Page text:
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Epic Citadel: Impressions

September 05 2010

Epic Citadel: Impressions
by Buddha

How do you review a game that really isn’t a game?  Or an app that has no purpose other than as a proof of concept for an upcoming game?

Well, for the most part, you wouldn’t… that is unless the iPhone/iPad app in question is Epic Citadel, the new proof of concept for the upcoming Project Sword, recently announced at Apple’s conference.  The app displays the power of Unreal Engine 3 for iDevices, and sets the stage, not just for Epic Games’ future projects on the devices, but also anyone else willing to use the engine.

I won’t go into detail about the engine specs and quotes from Epic, as I’ve already done that.  Instead, I’ll give my impressions on the app.

I was surprised to see negative reviews on iTunes for this app.  People complained that there was nothing to do.  To those people, I would say that the brains are in isle three, next to the baking soda.  The dented ones are on sale, however I’d spend the extra nickel to avoid getting an Abby Normal.

Once again, the app does have a purpose, though not in normal gaming terms.  There are no sword fights or objectives.  No quest givers or NPCs milling about.

The app is a proof of concept to demonstrate the power of the Unreal Engine 3 on iDevices.

And oh what power it has.

I loaded the app onto my iPad only, as my iPhone is an older 3G model.  To be quite honest, I’ve no idea how well the app would run on those old models (if at all), simply because I haven’t updated the iPhone’s OS to 4.0, knowing full well that it, for all intents and purposes, cripples 3G models.

That said, Epic Citadel ran very smoothly on my iPad.

Actually, that’s an understatement.

Epic Citadel made me excited for the future of gaming on the iPad.

The app is absolutely gorgeous.  The attention to detail makes me sigh contentedly.  From the cobblestone path, to the waving banners… the reflection in the marble tiles, to the light from fixtures.  It is incredible.

You can manoeuvre around the village via simple touch-to-move, wherein a touch on the screen will force you to move to that spot.  Alternatively, there are dual analog sticks (with lowered opacity) on either side of the screen which allow you to control movement as well as angle of viewing.

It doesn’t take long to get used to the dual analog stick mode of movement.  It handles very well, though the downside to this - and this will only apply once an actual game is released, is that you cannot employ other controller-style buttons in addition to the sticks.  You won’t be able to have bumpers or triggers, and any additional buttons will require you to rest the iPhone/iPad on a surface in order to keep your thumbs on the sticks and fingers available for other buttons.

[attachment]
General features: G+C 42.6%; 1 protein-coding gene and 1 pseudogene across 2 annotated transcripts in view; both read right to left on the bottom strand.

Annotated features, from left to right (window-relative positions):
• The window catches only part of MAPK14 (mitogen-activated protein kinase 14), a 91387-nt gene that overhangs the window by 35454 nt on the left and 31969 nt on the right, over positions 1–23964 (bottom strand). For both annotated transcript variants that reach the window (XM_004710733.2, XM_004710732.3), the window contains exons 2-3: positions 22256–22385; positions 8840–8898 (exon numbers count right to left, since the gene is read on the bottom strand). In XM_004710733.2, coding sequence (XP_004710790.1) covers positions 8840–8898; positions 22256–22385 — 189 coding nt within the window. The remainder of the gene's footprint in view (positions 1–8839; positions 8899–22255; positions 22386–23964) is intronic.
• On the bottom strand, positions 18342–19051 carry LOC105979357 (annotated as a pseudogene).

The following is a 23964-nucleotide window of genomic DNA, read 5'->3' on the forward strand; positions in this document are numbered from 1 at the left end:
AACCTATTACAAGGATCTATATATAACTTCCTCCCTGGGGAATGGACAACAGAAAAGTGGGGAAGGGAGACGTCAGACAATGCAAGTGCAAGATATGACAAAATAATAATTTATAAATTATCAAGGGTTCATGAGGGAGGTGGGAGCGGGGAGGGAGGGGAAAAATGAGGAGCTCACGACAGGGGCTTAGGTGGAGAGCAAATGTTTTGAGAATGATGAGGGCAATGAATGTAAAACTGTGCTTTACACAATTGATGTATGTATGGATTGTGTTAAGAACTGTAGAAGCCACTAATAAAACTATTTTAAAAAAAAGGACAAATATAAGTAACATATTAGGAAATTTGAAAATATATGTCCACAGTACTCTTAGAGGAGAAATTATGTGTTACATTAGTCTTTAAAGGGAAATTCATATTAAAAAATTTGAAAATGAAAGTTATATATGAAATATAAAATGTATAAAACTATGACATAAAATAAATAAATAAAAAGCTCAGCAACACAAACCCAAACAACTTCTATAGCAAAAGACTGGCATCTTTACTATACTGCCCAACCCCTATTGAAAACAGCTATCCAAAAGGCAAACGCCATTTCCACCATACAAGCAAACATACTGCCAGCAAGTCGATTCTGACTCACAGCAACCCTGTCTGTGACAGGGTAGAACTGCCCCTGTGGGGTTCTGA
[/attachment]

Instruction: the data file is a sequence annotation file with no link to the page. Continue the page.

It’s a clumsy interface, made so by the hardware limitations, though I’ve little doubt that they will be creative with the final product controls.  For now, the dual analog sticks work perfectly as a means of exploring the landscape.

Once I’d seen all that I could from within the village walls, I made my way through an entrance to the surrounding countryside.  A short distance away, some festival tents were set up.  I could easily imagine a bustling crowd, complete with jugglers and gypsies.

The tents are exquisite.  The colors jump from the screen, and the detail is apparent the closer you get to the tents.

I was able to walk into one to take several sceenshots from within.  There were some whose flaps were only partially open, though you can’t ‘nudge’ past and into the tent.  Unfortunately, the tents don’t flap in the breeze, nor can you move a flap to walk into a tent.  Each is a collision point in the app, and doesn’t allow you to move it.

Unlike the trees inside the courtyard which drop leaves, or the hanging banners which flap with the breeze, or even the trees by the tents which sway with the (quite obviously) strong wind, the tents are quite rigid and lacking in, well, life.

The same can be said of the outer coast line.  While so many things create the illusion of life by way of movement, the coastline is completely devoid of activity.  You could just as easily be staring at a painting.  I understand that every movement requires effort (in terms of processing power), and so they have to decide where to set boundaries.  Suffice it to say, the illusion of depth stops at the coastline, and does not include the water.

While we’re on the topic of water, I wasn’t overly impressed with the waterfall and coursing river either.  The effect definitely would need some work in order to make it more believable.  Don’t get me wrong… from a distance, the effect looks good… not spectacular, like so many other aspects of the app… but good.

Outside exploration is truly amazing, whether looking at the detail in the grass, path or stone walls.  The sky is deep and rich in blue hues.  It creates an atmosphere that feels real.

However all of this pales in comparison to the inside of the church in the courtyard - the masterpiece of this app.

From the intricate stone work, to the highly reflective tiles, to the praying statue complete with oxidized stains, it is a piece of art.  Plain and simple.

As a last point, the sound in the game, though subtle, is quite good.  I suggest you listen through earphones.  Walking through what should be a bustling village and only hearing your footsteps echoing off the walls is somewhat unsettling.  That said, once you walk outside the walls, it is quite relaxing and serene.

I will repeat my earlier statement; this app makes me very excited for the future of gaming on iDevices.  Giddy, almost.


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